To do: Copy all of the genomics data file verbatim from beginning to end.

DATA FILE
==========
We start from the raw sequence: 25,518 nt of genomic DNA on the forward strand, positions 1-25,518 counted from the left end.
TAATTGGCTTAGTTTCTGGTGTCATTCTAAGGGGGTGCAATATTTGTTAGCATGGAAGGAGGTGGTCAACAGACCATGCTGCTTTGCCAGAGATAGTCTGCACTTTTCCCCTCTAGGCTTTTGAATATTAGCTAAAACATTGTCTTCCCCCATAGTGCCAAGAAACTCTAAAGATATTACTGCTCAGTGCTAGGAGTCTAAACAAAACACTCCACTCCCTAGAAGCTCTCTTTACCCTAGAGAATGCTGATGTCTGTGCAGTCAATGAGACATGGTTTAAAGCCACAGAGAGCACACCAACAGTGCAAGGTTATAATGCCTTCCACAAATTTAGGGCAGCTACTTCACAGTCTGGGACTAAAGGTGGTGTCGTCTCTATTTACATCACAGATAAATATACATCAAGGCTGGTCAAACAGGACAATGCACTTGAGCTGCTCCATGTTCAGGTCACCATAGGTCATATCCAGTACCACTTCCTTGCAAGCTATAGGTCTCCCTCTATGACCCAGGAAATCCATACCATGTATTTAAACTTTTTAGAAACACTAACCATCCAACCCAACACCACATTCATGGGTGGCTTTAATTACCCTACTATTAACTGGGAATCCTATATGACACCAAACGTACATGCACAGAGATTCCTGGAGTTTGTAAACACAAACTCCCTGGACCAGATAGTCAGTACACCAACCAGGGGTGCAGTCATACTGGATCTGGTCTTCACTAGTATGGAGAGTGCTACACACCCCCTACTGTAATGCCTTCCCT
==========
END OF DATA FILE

We start from the raw sequence: 25,518 nt of genomic DNA on the forward strand, positions 1-25,518 counted from the left end.
TAATTGGCTTAGTTTCTGGTGTCATTCTAAGGGGGTGCAATATTTGTTAGCATGGAAGGAGGTGGTCAACAGACCATGCTGCTTTGCCAGAGATAGTCTGCACTTTTCCCCTCTAGGCTTTTGAATATTAGCTAAAACATTGTCTTCCCCCATAGTGCCAAGAAACTCTAAAGATATTACTGCTCAGTGCTAGGAGTCTAAACAAAACACTCCACTCCCTAGAAGCTCTCTTTACCCTAGAGAATGCTGATGTCTGTGCAGTCAATGAGACATGGTTTAAAGCCACAGAGAGCACACCAACAGTGCAAGGTTATAATGCCTTCCACAAATTTAGGGCAGCTACTTCACAGTCTGGGACTAAAGGTGGTGTCGTCTCTATTTACATCACAGATAAATATACATCAAGGCTGGTCAAACAGGACAATGCACTTGAGCTGCTCCATGTTCAGGTCACCATAGGTCATATCCAGTACCACTTCCTTGCAAGCTATAGGTCTCCCTCTATGACCCAGGAAATCCATACCATGTATTTAAACTTTTTAGAAACACTAACCATCCAACCCAACACCACATTCATGGGTGGCTTTAATTACCCTACTATTAACTGGGAATCCTATATGACACCAAACGTACATGCACAGAGATTCCTGGAGTTTGTAAACACAAACTCCCTGGACCAGATAGTCAGTACACCAACCAGGGGTGCAGTCATACTGGATCTGGTCTTCACTAGTATGGAGAGTGCTACACACCCCCTACTGTAATGCCTTCCCT